what i meant is that a lot of the data model is managed in the in-process part of GIO/GVFS like maintaining the drives/volumes list (parsing/monitoring mtab etc). therefore having two implementations will likely cause a incoherent file-manager/file-chooser experience (for instance a FUSE mount getting listed in GTK filechoosers but not in KDE apps).

also, the IPC protocol might not always be the best place to standardize an interface. because GIO uses a model of dlopening the actual implementation, the frontend API might be the "standardized" interface, not the more complex IPC stuff behind that.

> However I haven't seen an application using more than one binding on the same
> bus yet, would be interesting to see if this works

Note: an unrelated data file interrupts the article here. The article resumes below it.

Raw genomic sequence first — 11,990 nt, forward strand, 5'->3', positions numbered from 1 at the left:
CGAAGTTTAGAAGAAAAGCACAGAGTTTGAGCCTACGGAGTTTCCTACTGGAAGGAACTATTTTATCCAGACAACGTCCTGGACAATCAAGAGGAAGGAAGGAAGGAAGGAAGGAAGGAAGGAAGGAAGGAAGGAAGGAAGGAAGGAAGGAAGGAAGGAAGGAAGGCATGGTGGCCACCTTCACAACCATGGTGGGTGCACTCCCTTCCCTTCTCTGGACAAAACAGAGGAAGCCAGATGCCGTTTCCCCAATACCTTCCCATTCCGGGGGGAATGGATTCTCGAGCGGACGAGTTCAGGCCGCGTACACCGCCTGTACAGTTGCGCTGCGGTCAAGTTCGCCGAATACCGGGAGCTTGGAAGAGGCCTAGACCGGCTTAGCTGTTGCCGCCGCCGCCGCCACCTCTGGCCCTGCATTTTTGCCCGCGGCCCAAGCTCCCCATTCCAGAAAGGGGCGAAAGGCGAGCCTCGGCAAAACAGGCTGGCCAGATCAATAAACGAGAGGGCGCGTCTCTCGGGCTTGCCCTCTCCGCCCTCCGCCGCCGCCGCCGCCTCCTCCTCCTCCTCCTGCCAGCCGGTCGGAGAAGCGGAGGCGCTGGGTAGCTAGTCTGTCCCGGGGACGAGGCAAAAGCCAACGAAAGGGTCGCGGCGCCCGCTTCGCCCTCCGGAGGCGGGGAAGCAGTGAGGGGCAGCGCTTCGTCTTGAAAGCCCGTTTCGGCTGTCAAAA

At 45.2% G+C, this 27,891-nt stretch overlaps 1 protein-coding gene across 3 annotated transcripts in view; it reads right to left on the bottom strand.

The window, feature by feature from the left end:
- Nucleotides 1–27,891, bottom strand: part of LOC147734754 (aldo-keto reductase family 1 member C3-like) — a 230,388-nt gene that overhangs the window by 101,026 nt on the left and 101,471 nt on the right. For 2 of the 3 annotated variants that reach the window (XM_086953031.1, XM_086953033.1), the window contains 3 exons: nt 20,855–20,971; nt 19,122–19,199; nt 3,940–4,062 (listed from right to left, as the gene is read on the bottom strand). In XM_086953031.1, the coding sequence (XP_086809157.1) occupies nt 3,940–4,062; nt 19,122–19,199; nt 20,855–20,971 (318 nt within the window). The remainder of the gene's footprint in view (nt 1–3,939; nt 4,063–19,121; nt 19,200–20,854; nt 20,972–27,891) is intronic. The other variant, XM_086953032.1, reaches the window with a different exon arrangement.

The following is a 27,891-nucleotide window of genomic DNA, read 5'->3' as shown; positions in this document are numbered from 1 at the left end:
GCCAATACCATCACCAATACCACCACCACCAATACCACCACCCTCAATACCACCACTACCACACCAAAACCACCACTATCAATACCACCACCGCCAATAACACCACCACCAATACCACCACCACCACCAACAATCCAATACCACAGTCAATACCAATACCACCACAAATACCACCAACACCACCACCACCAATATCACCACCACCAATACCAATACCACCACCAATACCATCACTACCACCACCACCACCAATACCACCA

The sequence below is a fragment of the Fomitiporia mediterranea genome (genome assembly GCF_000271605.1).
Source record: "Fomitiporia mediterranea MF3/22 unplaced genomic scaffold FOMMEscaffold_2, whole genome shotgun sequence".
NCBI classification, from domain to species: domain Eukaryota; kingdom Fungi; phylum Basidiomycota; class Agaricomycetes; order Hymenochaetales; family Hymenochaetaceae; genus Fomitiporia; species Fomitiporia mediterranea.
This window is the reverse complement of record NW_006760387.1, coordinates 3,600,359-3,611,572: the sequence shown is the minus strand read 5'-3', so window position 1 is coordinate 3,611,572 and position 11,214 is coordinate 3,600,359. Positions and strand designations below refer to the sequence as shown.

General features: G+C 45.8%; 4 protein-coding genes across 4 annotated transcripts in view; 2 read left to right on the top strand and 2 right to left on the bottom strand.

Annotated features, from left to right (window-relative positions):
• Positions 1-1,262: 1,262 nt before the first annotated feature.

If it doesn't, then that's a bug and should be fixed. It's not acceptable having to write cross desktop libraries in a terrible style like D-BUS bindings (dealing with main loop watches etc)


By Norbert at Tue, 2007/12/11 - 6:00am

> like maintaining the drives/volumes list (parsing/monitoring mtab etc)

I surely hope that it does not do this on Linux, where HAL is managing deviced and volumes.

But this is an interesting issue none the less. Since it probably manages user specific "virtual mounts", part of a KDE implementation would probably be "below" Solid, e.g. in a backend or additional backend, and part of it probably "above", e.g. the IO parts. Or, since those are not real mounts/volumes, probably totally bypassing Solid.

> therefore having two implementations will likely cause a incoherent file-manager/file-chooser experience